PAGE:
God: The Central Question of Worldview

By Tom Gilson

Of all the issues affecting every person’s picture of reality, nothing is more fundamental than questions about God. Is there one God, Creator and Sovereign of all? Could there be more than one god? Or no God at all? If there is a God (or gods), then what is that God (or gods) like? Nothing determines your worldview—and the course of your life—more than how you answer those questions.

And yet some atheists like to make light of the God question. Richard Dawkins brushed it aside this way in The God Delusion:

I have found it an amusing strategy, when asked whether I am an atheist, to point out that the questioner is also an atheist when considering Zeus, Apollo, Amon-Ra, Mithras, Baal, Thor, Wotan, the Golden Calf and the Flying Spaghetti Monster. I just go one god further.

I like to call that the arithmetical atheism argument. Its force (such as it is) depends on the idea that in counting gods, as in counting inches on a ruler, the distance between one and zero is no different than the distance between two and one. Just tick off the gods one by one, and gradually, without fanfare, you find yourself believing not in ten gods, not two, not one, but finally no gods at all. Knocking off that last one is just as easy and inconsequential as subtracting the several before.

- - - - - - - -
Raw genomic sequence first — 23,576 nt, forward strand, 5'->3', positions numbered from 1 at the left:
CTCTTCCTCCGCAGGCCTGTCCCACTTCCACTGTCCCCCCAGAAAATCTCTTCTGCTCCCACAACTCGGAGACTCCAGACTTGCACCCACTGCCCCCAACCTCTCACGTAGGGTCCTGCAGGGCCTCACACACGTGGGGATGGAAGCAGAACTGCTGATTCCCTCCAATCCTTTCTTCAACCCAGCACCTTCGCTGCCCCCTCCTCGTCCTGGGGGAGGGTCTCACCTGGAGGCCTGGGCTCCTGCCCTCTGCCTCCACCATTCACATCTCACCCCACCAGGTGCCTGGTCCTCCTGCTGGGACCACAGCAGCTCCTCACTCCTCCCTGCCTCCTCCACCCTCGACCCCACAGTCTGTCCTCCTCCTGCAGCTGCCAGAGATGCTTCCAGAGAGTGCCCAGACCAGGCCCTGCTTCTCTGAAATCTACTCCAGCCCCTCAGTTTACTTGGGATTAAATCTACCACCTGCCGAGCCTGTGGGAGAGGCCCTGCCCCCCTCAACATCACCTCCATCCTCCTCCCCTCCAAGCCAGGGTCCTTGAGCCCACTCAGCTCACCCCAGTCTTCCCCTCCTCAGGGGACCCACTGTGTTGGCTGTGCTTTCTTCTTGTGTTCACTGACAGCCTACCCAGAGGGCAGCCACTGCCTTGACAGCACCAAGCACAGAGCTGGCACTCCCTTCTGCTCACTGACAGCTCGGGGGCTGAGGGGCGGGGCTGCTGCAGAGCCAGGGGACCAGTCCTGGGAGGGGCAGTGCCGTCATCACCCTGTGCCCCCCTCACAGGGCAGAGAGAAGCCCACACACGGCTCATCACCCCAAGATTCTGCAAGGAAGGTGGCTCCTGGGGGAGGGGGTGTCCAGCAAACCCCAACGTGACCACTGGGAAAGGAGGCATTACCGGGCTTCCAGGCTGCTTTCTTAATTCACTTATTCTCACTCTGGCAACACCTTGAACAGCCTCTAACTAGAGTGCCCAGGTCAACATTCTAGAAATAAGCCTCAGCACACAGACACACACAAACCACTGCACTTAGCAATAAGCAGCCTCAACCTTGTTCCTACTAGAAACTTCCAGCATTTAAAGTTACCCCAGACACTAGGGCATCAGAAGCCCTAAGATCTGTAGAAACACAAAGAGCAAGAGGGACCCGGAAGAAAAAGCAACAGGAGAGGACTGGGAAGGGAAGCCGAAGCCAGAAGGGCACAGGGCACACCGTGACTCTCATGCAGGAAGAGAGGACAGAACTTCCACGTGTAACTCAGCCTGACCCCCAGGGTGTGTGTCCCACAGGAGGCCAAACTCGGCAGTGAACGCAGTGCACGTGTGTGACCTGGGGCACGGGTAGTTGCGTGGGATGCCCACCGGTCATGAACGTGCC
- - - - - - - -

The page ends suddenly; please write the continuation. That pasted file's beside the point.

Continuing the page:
Amusing? or Silly?

Dawkins thinks this is “amusing.” I think it’s downright silly. Consider this analogy. Suppose we were go out on Fifth Avenue next Monday to count all the unicorns trotting down the street, and we came up with a grand total of zero. That wouldn’t mean much, would it? Suppose instead we counted a pair of unicorns: it would be an instant worldwide sensation. But then what if we counted exactly one unicorn? Would its significance be halfway between zero unicorns and two? Certainly not. Whether we saw one or two (or a hundred), still it would be all over the news. The distance between two unicorns and one is not at all the same as between one and zero.

Now, even though unicorns in the Big Apple would make quite a splash, still the world would mostly be the same with or without them. That’s not so for God. In worldview terms, our view of God has everything to do with how we see the world we live in and the decisions we make every day. Nothing could be more different than a worldview with God in it, and one without.

The Difference God Makes In the Universe

We who believe in one God see all of creation as permeated with personality, packed with moral meaning, and filled with eternal purpose. One God is not just slightly less than two, by the way. There’s a huge difference between monotheism and any kind of polytheism. There is no cosmic battle going on between deities, no ultimate contest over what’s really right or what’s best. These things are forever settled in heaven, without strife or competition. The universe is suffused with God’s goodness, even where it’s hard to see it, and it is heading toward a good and perfect end.

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God: The Central Question of Worldview

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RECOMMENDED RESOURCES:  Think Biblically!: Recovering a Christian Worldview / What’s So Great about Christianity? / The Reason for God: Belief in an Age of Skepticism / More suggestions…